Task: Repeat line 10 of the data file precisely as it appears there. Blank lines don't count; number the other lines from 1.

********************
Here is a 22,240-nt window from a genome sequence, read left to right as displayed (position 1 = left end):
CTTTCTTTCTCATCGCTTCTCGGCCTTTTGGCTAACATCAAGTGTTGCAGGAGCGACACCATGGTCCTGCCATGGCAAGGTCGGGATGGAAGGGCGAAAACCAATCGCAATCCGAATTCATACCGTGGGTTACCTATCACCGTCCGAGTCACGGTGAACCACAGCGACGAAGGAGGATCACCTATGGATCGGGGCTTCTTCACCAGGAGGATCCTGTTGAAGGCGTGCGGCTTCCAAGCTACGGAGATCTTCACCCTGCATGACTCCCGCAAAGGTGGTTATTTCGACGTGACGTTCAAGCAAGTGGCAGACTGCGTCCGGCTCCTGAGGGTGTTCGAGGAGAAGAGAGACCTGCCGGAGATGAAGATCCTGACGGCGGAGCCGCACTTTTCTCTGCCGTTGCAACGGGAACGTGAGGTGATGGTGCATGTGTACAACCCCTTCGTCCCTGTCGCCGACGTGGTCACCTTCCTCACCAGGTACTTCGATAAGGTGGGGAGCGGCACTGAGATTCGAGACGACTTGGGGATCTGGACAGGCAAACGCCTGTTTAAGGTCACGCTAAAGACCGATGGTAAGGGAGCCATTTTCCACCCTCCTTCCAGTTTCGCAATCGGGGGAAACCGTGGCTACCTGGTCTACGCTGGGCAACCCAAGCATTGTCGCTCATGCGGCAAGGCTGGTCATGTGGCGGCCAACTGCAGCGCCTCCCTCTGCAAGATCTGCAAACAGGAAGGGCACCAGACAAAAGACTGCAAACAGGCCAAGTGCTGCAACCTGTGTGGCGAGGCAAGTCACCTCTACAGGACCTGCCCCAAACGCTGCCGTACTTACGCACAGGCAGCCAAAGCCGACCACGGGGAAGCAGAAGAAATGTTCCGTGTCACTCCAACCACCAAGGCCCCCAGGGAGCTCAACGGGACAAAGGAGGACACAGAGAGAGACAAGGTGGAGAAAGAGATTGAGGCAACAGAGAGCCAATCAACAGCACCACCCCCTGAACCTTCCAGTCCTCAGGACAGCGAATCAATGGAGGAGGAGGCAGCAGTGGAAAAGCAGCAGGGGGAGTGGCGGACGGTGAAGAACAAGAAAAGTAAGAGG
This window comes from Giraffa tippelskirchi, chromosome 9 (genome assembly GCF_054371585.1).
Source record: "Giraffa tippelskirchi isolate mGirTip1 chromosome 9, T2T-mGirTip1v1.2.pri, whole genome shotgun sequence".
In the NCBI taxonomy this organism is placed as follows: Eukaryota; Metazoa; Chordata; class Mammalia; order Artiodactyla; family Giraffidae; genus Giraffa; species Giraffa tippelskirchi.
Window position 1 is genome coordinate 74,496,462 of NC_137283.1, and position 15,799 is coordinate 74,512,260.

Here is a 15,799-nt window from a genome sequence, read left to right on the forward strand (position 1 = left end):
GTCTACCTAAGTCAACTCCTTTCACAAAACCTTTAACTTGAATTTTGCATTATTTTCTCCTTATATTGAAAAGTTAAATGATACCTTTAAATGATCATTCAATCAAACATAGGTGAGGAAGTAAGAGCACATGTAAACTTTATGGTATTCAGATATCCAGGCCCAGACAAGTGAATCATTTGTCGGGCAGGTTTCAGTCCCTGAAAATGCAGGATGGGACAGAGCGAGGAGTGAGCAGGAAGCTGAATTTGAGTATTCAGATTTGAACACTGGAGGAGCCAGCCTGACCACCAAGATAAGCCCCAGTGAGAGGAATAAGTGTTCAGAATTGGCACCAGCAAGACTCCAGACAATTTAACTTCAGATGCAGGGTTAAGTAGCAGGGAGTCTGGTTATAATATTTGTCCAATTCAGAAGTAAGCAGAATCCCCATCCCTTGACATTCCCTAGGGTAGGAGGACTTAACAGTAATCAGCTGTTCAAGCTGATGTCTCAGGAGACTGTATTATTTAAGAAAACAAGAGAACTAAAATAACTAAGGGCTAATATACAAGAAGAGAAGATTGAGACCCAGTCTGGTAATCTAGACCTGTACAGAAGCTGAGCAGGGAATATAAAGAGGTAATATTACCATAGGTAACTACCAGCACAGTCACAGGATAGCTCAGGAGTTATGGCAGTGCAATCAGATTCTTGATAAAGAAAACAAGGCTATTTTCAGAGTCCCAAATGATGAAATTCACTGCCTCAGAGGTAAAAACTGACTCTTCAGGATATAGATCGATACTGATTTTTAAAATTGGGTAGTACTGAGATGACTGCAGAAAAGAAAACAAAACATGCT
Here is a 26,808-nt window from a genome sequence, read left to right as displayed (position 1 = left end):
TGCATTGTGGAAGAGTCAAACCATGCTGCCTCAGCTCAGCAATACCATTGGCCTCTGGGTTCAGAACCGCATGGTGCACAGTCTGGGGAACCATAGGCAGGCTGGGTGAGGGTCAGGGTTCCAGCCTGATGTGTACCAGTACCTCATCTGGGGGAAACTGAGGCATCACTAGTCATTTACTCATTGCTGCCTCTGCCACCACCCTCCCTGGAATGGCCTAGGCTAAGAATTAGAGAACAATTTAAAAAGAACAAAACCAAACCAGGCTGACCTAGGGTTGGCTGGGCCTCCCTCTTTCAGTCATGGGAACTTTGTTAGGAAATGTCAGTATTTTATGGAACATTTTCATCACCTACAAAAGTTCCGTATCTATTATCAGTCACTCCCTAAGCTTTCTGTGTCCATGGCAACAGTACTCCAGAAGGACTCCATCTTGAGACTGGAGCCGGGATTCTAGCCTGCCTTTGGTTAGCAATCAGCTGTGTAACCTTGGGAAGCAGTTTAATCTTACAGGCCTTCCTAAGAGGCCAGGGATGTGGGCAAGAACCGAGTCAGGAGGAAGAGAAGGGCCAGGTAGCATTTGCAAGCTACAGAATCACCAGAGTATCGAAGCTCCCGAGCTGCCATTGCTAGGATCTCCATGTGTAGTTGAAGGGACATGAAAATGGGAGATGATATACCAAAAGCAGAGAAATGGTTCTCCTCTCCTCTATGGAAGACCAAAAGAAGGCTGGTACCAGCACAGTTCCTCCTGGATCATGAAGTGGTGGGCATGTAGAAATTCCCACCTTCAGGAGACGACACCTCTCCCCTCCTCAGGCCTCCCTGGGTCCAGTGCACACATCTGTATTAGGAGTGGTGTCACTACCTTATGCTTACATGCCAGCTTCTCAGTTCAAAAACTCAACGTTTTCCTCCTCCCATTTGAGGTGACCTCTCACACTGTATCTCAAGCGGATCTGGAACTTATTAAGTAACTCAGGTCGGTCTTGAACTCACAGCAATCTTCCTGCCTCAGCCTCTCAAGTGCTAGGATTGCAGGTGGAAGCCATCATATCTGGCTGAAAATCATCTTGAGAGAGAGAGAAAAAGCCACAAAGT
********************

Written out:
TGCATTGTGGAAGAGTCAAACCATGCTGCCTCAGCTCAGCAATACCATTGGCCTCTGGGTTCAGAACCGCATGGTGCACAGTCTGGGGAACCATAGGCAGGCTGGGTGAGGGTCAGGGTTCCAGCCTGATGTGTACCAGTACCTCATCTGGGGGAAACTGAGGCATCACTAGTCATTTACTCATTGCTGCCTCTGCCACCACCCTCCCTGGAATGGCCTAGGCTAAGAATTAGAGAACAATTTAAAAAGAACAAAACCAAACCAGGCTGACCTAGGGTTGGCTGGGCCTCCCTCTTTCAGTCATGGGAACTTTGTTAGGAAATGTCAGTATTTTATGGAACATTTTCATCACCTACAAAAGTTCCGTATCTATTATCAGTCACTCCCTAAGCTTTCTGTGTCCATGGCAACAGTACTCCAGAAGGACTCCATCTTGAGACTGGAGCCGGGATTCTAGCCTGCCTTTGGTTAGCAATCAGCTGTGTAACCTTGGGAAGCAGTTTAATCTTACAGGCCTTCCTAAGAGGCCAGGGATGTGGGCAAGAACCGAGTCAGGAGGAAGAGAAGGGCCAGGTAGCATTTGCAAGCTACAGAATCACCAGAGTATCGAAGCTCCCGAGCTGCCATTGCTAGGATCTCCATGTGTAGTTGAAGGGACATGAAAATGGGAGATGATATACCAAAAGCAGAGAAATGGTTCTCCTCTCCTCTATGGAAGACCAAAAGAAGGCTGGTACCAGCACAGTTCCTCCTGGATCATGAAGTGGTGGGCATGTAGAAATTCCCACCTTCAGGAGACGACACCTCTCCCCTCCTCAGGCCTCCCTGGGTCCAGTGCACACATCTGTATTAGGAGTGGTGTCACTACCTTATGCTTACATGCCAGCTTCTCAGTTCAAAAACTCAACGTTTTCCTCCTCCCATTTGAGGTGACCTCTCACACTGTATCTCAAGCGGATCTGGAACTTATTAAGTAACTCAGGTCGGTCTTGAACTCACAGCAATCTTCCTGCCTCAGCCTCTCAAGTGCTAGGATTGCAGGTGGAAGCCATCATATCTGGCTGAAAATCATCTTGAGAGAGAGAGAAAAAGCCACAAAGT